More broken promises at Port St Johns school
Leaking classrooms still haven’t been fixed
More than two years ago an Eastern Cape Department of Education official told GroundUp that leaking classrooms and broken toilets at Ndlumbini Junior Secondary school in Port St Johns would be fixed. Nothing has been done. The school has been waiting since 2012.
Teachers at the school, in Khwanyana village, Port St Johns, have lost hope that their school will be fixed or replaced.
Nine classrooms leak. The learners are sent home when it rains. There are not enough chairs and some learners sit on upturned buckets to work.
Mlamli Lubelu, principal of the school, says they have been waiting for a new school for seven years. “In 2012 we were promised that the school would be fixed but that never happened”, added Lubelu.
When GroundUp first visited the school in 2017 Lubelu said they had been told that the school was number five on the list of schools to be renovated. Eastern Cape Department of Education spokesman Malibongwe Mtima told GroundUp then: “We will meet with the district and we will fix the school.”
But nothing has been done.
“Our classrooms are still leaking. The situation has gone from bad to worse as you can see”, said Lubelu. “If we were really number five, we should’ve had the new school by now.”
“It’s difficult to work under these conditions,” he said. When it rains they have to use buckets to catch water falling from leaks.
The school has 362 learners and 11 teachers.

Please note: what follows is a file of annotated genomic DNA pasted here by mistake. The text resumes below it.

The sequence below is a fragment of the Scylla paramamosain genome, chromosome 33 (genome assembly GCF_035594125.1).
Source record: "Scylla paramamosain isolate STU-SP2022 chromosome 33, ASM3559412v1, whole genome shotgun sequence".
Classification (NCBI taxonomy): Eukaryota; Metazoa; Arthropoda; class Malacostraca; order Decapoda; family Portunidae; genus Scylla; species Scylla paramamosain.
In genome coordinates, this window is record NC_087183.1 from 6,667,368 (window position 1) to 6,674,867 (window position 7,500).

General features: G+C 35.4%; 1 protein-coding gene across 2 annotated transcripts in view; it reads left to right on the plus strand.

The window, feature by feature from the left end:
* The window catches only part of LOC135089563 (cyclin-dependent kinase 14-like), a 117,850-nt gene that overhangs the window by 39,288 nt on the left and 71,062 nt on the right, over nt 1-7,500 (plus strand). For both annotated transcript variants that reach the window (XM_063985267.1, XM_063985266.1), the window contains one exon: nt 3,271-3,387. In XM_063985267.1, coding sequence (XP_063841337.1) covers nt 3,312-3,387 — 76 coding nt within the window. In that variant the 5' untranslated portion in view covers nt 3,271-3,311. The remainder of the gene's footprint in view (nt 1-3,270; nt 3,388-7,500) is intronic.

“Our school is unrepairable, it needs to be built from scratch. These are prefab classrooms that were meant to be temporary,” said Lubelu.
“I was a learner in this school using the same classrooms that these learners are using,” said one teacher. “Why is there no development in our school?”
“The toilets are not safe but we are using them anyway because we don’t have any other choice.”
Parent Nofezile Nomalayisi believes that the department does not care about schools in rural areas. “Maybe they want us to protest just like in townships because most of the time they get everything they want.”
Asked for comment, Mtima said that it was impossible to meet all the department’s infrastructure backlog obligations all at once. He said the department needed R70.1 billion to replace all inadequate school infrastructure.
“We can assure the community of this school that the matter is receiving the attention of the department,” he said.
Asked to explain why nothing had been done since his previous promise to the school, he did not respond.
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